A frequent refrain we hear during this unprecedented time of sheltering in place and social distancing is “we’re all in this together.” It’s become something of a rallying cry and a reminder that everyone is facing the same challenges in adapting to this new reality that is the COVID-19 pandemic.
As in difficult times of the past, stories of everyday heroics are shining through the often grim news reports. We’ve seen people and businesses going out of their way to help those on the front lines through financial donations, supplies, or hands-on volunteering.
The construction sector, like many industries, has been hit hard by the pandemic. Yet even in these challenging times, construction businesses are stepping up with donations and volunteer efforts to lend a much-needed hand.
Here are just a few of the many ways construction companies are giving back to their communities:
Thousands of N95 Masks Donated to Front-Line Construction Workers
One of many key safety items in critically short supply are N95 masks.The masks are harder to come by as the pandemic progresses. In somes cases, leaving some hospital staff to go without them.
That didn’t sit right with Cleveland Construction, who answered a call put out by U.S. Vice President Mike Pence, urging companies to donate unneeded face shields or masks. The company checked its supply of masks and discovered it had some extras on hand.
The big thing was trying to get it to the hospitals appropriately. We reached out to the executive directors and found a way to meet them.– Shawn Zbasnik
“We immediately grabbed those and reached out to Lake Health to find out how to get those to them as quickly as possible,” Cleveland Construction Director of Marketing Shawn Zbasnik told The News-Herald. “The big thing was trying to get it to the hospitals appropriately. We reached out to the executive directors and found a way to meet them at their executive offices in Tripoint Medical Center.”
In all, the company donated 320 N95 masks to Willoughby, Ohio-based medical center Lake Health, which were put to use immediately.
“We would love to have a lot more but a lot were already on the job site. The extra that we had we were grateful that we were able to give them and to give them quickly,” Zbasnik said.
Syracuse, N.Y.-based construction company The Hayner Hoyt Corporation stepped up with a donation of 1,200 masks to St. Joseph’s Health, and the company’s president urged others to do the same.
“I encourage other construction businesses and construction supply companies to see if they have any PPE (personal protective equipment) that they can give to our healthcare providers during this critical time,” Jeremy Thurston, president of Hayner Hoyt, told Syracuse.com.
Other companies followed suit. Boston-based Suffolk Construction donated more than 1,250 N95 masks to Boston hospital network Mass General Brigham. The company told ENR it had also reached out to other construction firms asking them to do the same.
Exeter, Pa.-based Kuharchik Construction dug deep into its supply reserves, emptying nearly its entire inventory of N95 masks, more than 1,000 in all, along with 100 3M 8511 respirators. The stash of supplies was donated to emergency workers, nursing homes, and healthcare facilities, according to ENR.
Construction Crew Members Lend a Helping Hand
Not all donations have been medical supplies, though. Some companies have lent their trade skills to assist.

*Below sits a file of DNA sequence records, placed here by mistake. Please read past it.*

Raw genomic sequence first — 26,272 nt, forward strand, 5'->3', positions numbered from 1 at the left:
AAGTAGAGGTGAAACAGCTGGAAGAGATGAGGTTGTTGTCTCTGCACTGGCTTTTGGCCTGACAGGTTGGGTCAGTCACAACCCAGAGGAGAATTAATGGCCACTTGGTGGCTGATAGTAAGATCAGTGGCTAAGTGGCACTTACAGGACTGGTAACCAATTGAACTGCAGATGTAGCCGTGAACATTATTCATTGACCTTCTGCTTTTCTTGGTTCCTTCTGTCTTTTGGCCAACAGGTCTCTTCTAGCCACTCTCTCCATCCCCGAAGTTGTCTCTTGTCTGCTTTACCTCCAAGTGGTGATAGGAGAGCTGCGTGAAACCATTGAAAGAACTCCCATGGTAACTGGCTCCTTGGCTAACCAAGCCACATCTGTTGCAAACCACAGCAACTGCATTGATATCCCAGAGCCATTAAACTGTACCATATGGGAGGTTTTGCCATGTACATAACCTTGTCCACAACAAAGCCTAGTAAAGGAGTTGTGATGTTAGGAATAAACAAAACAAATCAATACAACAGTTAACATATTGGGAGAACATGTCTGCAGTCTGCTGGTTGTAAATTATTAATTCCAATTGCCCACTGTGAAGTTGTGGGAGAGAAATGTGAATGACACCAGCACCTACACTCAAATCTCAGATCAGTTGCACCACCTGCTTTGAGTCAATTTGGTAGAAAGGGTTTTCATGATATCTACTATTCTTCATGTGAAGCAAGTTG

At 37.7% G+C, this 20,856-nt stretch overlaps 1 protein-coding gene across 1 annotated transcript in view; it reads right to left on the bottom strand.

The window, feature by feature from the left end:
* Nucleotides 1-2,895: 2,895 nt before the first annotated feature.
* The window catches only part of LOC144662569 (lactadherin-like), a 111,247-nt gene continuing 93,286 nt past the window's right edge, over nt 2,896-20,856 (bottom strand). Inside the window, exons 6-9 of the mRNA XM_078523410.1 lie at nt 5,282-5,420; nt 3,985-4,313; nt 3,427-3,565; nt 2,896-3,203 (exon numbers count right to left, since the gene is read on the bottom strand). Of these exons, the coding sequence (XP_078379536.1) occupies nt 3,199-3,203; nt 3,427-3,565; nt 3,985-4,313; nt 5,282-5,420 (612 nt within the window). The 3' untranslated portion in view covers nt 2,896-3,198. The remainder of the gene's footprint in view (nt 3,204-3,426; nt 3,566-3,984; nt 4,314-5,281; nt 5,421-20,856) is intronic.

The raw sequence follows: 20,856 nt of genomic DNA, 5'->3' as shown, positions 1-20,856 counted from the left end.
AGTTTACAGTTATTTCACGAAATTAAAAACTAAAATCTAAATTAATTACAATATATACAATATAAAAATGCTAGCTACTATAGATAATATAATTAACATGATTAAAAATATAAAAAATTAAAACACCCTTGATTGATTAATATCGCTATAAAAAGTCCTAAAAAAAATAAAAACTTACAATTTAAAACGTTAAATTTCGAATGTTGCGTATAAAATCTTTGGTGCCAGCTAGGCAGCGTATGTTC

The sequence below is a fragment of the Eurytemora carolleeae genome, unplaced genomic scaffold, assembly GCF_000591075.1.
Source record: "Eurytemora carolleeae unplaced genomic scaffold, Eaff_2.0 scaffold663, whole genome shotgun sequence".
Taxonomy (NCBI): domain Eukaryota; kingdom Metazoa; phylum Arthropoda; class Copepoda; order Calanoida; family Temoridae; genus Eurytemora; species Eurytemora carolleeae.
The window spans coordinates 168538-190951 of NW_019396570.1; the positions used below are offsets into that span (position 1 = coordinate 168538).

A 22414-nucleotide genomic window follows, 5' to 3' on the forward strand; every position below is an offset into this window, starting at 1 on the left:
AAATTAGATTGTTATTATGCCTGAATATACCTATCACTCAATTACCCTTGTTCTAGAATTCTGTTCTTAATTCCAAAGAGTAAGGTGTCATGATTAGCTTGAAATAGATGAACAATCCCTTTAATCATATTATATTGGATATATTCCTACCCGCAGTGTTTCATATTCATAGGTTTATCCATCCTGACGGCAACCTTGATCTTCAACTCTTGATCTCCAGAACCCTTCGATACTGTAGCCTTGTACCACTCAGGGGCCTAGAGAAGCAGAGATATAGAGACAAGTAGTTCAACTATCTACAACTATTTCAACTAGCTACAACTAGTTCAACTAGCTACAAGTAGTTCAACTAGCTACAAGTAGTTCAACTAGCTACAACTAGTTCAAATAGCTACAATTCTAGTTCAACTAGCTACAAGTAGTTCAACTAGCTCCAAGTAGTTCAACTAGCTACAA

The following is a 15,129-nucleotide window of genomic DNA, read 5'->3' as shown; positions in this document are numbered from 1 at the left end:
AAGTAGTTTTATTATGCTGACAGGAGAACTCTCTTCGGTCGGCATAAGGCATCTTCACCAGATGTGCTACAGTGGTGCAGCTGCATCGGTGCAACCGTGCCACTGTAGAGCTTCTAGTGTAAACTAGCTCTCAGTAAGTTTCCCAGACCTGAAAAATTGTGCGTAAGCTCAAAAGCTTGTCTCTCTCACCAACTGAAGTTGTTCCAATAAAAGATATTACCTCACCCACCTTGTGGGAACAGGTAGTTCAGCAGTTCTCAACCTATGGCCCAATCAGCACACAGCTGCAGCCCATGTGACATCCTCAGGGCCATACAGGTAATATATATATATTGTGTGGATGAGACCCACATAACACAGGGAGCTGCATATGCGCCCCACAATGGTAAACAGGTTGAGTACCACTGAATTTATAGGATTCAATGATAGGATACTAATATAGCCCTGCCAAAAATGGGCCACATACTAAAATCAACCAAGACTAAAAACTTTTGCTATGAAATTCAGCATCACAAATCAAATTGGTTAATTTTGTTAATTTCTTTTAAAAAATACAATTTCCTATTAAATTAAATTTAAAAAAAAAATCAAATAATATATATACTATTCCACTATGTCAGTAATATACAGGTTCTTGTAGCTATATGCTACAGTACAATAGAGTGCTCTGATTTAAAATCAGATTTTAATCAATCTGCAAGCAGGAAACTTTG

The sudden impact of coronavirus has overwhelmed our nation’s hospitals, which are now contending with unprecedented numbers of patients. As a result, hospitals are being forced to get creative with how they triage care, even looking outside of their walls as rooms and beds fill to capacity.
Birmingham, Ala.-based construction company Robins & Morton erected a series of tents outside Pompano Beach, Florida-based Broward Health North. The temporary setup, complete with WiFi, is being used by the hospital as an external testing and triage site.
The company was also instrumental in helping Baptist Health South Florida’s Baptist Hospital of Miami Hope Tower rapidly complete its construction to get each floor ready for patients. So far, the hospital has been able to open 42 new critical care rooms, 42 medical/surgical rooms, and 12 isolation rooms. Construction is underway on other floors of the tower, which when finished will provide room for approximately 137 patients more.
Helping the Most Vulnerable Communities
The coronavirus might not discriminate, but the impact can be disproportionately felt by vulnerable communities. Boston Healthcare for the Homeless Program needed to address the problem of how to shelter in place if you don’t have a home. They came up with the idea for a tent setup to offer homeless Bostonians a safe place to quarantine.
The makeshift quarantine center, located near a local homeless shelter, consists of two tents. One is for quarantined patients, able to hold up to 20 people who may not be showing symptoms but have been exposed to someone with the virus. The second tent holds 16 people and is designed for people who have symptoms and must remain isolated.
These folks are on the front lines. Wherever we can be helpful we want to be helpful.– Suffolk Construction spokesman
The tents have heat, electricity, and a sophisticated air ventilation system to curb the spread of the virus. The temporary facility, which took a little over three days to complete, has bathrooms, showers and hand-washing stations. It all came together thanks once again to Suffolk Construction, who sent 25 crew members to erect the tents and infrastructure, according to WBUR Boston’s NPR news station.
“These folks are on the front lines. Wherever we can be helpful we want to be helpful,” a Suffolk spokesman told WBUR.
If you know of any other construction companies that are giving back to their communities, please share their stories with us in the comments section below.